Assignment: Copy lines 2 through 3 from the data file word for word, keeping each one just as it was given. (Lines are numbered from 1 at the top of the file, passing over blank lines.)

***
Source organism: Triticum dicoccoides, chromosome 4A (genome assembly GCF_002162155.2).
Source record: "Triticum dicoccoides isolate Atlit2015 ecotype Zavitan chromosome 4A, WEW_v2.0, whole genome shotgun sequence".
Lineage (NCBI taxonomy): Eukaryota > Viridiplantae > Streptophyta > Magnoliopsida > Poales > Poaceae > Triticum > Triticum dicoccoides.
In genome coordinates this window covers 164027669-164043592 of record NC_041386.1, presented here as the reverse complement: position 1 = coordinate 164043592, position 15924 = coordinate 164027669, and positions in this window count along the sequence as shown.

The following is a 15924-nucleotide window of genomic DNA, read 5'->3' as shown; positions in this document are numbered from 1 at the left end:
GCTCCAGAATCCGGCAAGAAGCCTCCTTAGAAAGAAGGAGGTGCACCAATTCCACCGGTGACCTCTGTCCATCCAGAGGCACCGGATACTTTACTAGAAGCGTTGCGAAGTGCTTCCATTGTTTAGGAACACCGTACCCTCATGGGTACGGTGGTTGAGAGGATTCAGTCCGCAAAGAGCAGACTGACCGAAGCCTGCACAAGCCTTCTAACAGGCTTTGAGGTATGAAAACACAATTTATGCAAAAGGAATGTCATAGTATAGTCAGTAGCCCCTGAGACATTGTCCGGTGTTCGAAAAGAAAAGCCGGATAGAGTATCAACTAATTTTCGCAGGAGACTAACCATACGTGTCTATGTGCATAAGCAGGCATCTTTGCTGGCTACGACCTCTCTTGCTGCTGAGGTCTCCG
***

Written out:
Source record: "Triticum dicoccoides isolate Atlit2015 ecotype Zavitan chromosome 4A, WEW_v2.0, whole genome shotgun sequence".
Lineage (NCBI taxonomy): Eukaryota > Viridiplantae > Streptophyta > Magnoliopsida > Poales > Poaceae > Triticum > Triticum dicoccoides.